The Pain Management Clinic offers solutions to chronic pain including comprehensive treatments for the following conditions:
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Nerve (Neuropathic) pain is a chronic pain. It begins in the nerve fibers when they are damaged or dysfunctional. This damage can happen in the central nervous system or the peripheral nerves. The damaged nerve fibers give incorrect signals to other pain centers.
What causes nerve pain?
There are multiple reasons someone may develop neuropathic pain. For example, some types of neuropathic pain are due to medications such as chemotherapies. Others may experience nerve pain as a result of a disease that affects the nervous system, like cancer, Guillain-Barré syndrome, multiple myeloma, multiple sclerosis, HIV and alcoholism.
Nerve pain is often present in diseases that attack sensory nerves. Patients with diabetes and conditions where certain nerves are compressed or inflamed such as carpal tunnel syndrome or sciatica may experience neuropathic pain. Nerve pain may also result from trauma if nerves are severed or damaged. For example, patients suffering from spinal cord injury may experience neuropathic pain.
Phantom limb pain is another neuropathic pain disorder when pain feels like it is coming from an amputated limb.
Unfortunately, little is understood about some types of neuropathic pain, such as reflex sympathetic dystrophy. This is a very real pain with an unknown cause.
What are the symptoms of nerve pain?
Patients often experience nerve pain in the feet and hands as well as:
- Pins-and-needles sensation
The pain varies greatly in intensity for many patients and often worsens at night. It is a very concerning condition for many patients. Dealing with this chronic pain day in and day out can lead to anxiety and depression.
How will my MMG Physician diagnose my neuropathic pain?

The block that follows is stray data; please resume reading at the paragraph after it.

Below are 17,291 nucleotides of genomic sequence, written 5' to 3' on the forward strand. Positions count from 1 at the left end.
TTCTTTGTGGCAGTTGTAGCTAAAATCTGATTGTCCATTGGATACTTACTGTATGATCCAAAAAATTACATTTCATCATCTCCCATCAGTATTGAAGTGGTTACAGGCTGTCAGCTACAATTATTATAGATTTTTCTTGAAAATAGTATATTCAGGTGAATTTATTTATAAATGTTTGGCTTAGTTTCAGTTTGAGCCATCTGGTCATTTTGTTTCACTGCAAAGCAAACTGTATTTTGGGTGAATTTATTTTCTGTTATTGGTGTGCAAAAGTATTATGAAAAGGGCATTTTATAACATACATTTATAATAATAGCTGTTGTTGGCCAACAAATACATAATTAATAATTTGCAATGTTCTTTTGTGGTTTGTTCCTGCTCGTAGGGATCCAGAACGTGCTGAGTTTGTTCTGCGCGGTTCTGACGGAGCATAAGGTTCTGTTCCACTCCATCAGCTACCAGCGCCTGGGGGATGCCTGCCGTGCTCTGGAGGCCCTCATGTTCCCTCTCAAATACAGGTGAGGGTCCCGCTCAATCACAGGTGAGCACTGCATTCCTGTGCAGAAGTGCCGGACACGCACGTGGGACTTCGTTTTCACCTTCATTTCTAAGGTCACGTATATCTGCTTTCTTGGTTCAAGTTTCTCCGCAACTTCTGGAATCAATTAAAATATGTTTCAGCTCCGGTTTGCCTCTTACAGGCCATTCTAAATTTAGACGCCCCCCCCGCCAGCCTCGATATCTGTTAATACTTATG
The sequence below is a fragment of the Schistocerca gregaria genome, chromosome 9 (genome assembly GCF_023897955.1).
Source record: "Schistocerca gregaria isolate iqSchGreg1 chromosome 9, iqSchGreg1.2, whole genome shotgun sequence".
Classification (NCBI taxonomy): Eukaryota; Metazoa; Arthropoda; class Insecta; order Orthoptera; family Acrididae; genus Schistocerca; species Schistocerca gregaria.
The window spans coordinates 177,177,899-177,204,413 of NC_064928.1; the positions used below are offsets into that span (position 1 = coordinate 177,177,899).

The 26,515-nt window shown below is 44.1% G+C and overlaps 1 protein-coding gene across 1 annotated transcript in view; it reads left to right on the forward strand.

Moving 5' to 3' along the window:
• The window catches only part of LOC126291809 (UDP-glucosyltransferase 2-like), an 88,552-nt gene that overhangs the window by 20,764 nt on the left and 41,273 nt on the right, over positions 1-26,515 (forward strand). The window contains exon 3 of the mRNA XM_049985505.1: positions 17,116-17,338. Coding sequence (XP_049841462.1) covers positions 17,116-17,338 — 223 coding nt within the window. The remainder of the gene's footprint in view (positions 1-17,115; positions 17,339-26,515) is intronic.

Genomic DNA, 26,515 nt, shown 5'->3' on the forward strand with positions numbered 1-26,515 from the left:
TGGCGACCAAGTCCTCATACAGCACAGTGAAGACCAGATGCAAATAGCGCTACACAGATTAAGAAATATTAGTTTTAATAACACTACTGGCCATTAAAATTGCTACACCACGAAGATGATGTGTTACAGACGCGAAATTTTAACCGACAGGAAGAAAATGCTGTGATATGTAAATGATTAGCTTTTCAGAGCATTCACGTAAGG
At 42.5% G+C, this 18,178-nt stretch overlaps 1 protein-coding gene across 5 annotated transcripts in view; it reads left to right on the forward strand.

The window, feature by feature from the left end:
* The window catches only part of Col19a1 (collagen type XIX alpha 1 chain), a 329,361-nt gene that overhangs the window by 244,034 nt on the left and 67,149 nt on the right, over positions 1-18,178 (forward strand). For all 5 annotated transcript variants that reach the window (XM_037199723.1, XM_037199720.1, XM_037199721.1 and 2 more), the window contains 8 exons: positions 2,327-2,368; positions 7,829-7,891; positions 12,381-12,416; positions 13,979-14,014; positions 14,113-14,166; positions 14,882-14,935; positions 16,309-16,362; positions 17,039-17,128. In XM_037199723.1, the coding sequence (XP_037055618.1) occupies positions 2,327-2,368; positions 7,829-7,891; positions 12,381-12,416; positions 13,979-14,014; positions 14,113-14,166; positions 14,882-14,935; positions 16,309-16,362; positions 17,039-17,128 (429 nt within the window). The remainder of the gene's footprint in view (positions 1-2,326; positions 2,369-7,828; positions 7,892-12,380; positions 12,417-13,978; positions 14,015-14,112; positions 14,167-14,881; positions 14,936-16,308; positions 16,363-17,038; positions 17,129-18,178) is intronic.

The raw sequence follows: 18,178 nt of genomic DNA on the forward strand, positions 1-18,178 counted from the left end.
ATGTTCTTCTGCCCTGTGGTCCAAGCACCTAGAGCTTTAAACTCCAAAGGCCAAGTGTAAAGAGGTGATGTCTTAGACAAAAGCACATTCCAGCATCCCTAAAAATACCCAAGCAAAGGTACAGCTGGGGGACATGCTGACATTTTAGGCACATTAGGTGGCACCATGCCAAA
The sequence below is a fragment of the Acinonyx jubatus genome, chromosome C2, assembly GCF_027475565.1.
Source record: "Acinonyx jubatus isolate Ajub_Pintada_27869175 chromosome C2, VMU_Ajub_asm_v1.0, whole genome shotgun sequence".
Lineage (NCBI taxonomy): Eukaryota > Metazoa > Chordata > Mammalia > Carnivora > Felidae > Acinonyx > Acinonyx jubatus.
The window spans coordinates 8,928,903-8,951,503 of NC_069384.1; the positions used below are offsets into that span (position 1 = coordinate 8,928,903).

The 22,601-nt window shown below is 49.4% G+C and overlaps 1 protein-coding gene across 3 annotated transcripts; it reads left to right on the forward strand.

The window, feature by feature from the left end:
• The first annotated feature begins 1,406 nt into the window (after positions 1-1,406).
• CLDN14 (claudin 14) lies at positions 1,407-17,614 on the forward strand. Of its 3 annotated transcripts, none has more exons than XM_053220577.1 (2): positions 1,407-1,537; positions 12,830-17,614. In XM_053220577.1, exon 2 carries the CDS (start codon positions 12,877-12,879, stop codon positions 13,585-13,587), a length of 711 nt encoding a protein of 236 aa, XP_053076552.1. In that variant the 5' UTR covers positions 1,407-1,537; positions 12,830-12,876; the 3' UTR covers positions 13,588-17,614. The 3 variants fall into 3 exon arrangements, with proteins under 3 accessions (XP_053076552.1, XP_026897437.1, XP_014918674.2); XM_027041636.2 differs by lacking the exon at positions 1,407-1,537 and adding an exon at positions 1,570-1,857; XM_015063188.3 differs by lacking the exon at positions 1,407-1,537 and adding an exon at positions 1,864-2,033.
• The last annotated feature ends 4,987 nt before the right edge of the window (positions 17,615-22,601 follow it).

Your doctor will first conduct a physical exam, learn your medical history and details of your pain history. He or she may also request neuropsychological assessments and neurological exams or order an EMG or NCS.
MRIs, electrophysiological tests and blood analyses may also help your Physician investigate your reason for pain.
What are the treatment options for my nerve pain?
A variety of treatment options exist for neuropathic pain depending on the location of the pain.
Your doctor may prescribe medication or pain patches. Your doctor may also recommend surgery in some cases. For example, a patient may need surgery to release a compressed nerve, as in carpal tunnel syndrome. An epidural steroid injection into the spine may relieve pain caused by a herniated disc.
Various therapies can help relieve neuropathic pain including:
- Physical or occupational therapy
- Massage therapy
- Relaxation therapy
Nerve Conduction Studies
A nerve conduction study (also known as nerve conduction velocity) measures how fast electrical impulses move through the nerves. Your doctor may order this test to identify nerve damage.
What happens during a nerve conduction study?
Electrode patches attached to your skin stimulate the nerves. One electrode stimulates your nerve with a very mild electrical impulse while the other records it. This process repeats for each nerve tested.
The speed is determined by measuring the distance between electrodes as well as the time it takes for electrical impulses to move between electrodes.
Why might my doctor order a nerve conduction velocity test?
Your doctor may order a nerve conduction velocity test to evaluate the following:
- Herniated disk disease
- Guillain-Barré syndrome
- Charcot-Marie-Tooth disease
- Carpal tunnel syndrome
- Chronic inflammatory polyneuropathy and neuropathy
- Sciatic nerve problems
Nerve conduction studies may also help discover the reason for continuous pain, numbness,and tingling.